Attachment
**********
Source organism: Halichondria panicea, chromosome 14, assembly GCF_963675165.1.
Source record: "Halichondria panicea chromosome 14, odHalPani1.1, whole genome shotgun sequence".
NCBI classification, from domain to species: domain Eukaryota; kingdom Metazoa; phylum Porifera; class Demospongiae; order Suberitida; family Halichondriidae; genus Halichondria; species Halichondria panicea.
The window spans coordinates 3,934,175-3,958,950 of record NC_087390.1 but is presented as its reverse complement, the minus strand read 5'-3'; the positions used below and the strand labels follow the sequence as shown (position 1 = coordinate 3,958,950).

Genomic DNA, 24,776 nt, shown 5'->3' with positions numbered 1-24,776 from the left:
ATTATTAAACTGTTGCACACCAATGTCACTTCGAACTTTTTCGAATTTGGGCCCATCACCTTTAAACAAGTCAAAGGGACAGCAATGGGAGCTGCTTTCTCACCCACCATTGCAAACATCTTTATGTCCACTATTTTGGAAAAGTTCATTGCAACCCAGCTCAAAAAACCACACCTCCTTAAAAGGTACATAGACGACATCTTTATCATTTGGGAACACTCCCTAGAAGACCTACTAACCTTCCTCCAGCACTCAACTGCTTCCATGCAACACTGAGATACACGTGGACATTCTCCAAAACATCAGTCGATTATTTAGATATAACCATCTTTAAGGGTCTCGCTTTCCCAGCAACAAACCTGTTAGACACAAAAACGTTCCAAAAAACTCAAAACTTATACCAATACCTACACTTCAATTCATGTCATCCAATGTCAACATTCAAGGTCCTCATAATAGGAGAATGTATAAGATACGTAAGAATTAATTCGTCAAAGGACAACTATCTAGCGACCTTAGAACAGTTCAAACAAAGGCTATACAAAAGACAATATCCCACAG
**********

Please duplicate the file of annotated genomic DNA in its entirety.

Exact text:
Source organism: Halichondria panicea, chromosome 14, assembly GCF_963675165.1.
Source record: "Halichondria panicea chromosome 14, odHalPani1.1, whole genome shotgun sequence".
NCBI classification, from domain to species: domain Eukaryota; kingdom Metazoa; phylum Porifera; class Demospongiae; order Suberitida; family Halichondriidae; genus Halichondria; species Halichondria panicea.
The window spans coordinates 3,934,175-3,958,950 of record NC_087390.1 but is presented as its reverse complement, the minus strand read 5'-3'; the positions used below and the strand labels follow the sequence as shown (position 1 = coordinate 3,958,950).

Genomic DNA, 24,776 nt, shown 5'->3' with positions numbered 1-24,776 from the left:
ATTATTAAACTGTTGCACACCAATGTCACTTCGAACTTTTTCGAATTTGGGCCCATCACCTTTAAACAAGTCAAAGGGACAGCAATGGGAGCTGCTTTCTCACCCACCATTGCAAACATCTTTATGTCCACTATTTTGGAAAAGTTCATTGCAACCCAGCTCAAAAAACCACACCTCCTTAAAAGGTACATAGACGACATCTTTATCATTTGGGAACACTCCCTAGAAGACCTACTAACCTTCCTCCAGCACTCAACTGCTTCCATGCAACACTGAGATACACGTGGACATTCTCCAAAACATCAGTCGATTATTTAGATATAACCATCTTTAAGGGTCTCGCTTTCCCAGCAACAAACCTGTTAGACACAAAAACGTTCCAAAAAACTCAAAACTTATACCAATACCTACACTTCAATTCATGTCATCCAATGTCAACATTCAAGGTCCTCATAATAGGAGAATGTATAAGATACGTAAGAATTAATTCGTCAAAGGACAACTATCTAGCGACCTTAGAACAGTTCAAACAAAGGCTATACAAAAGACAATATCCCACAG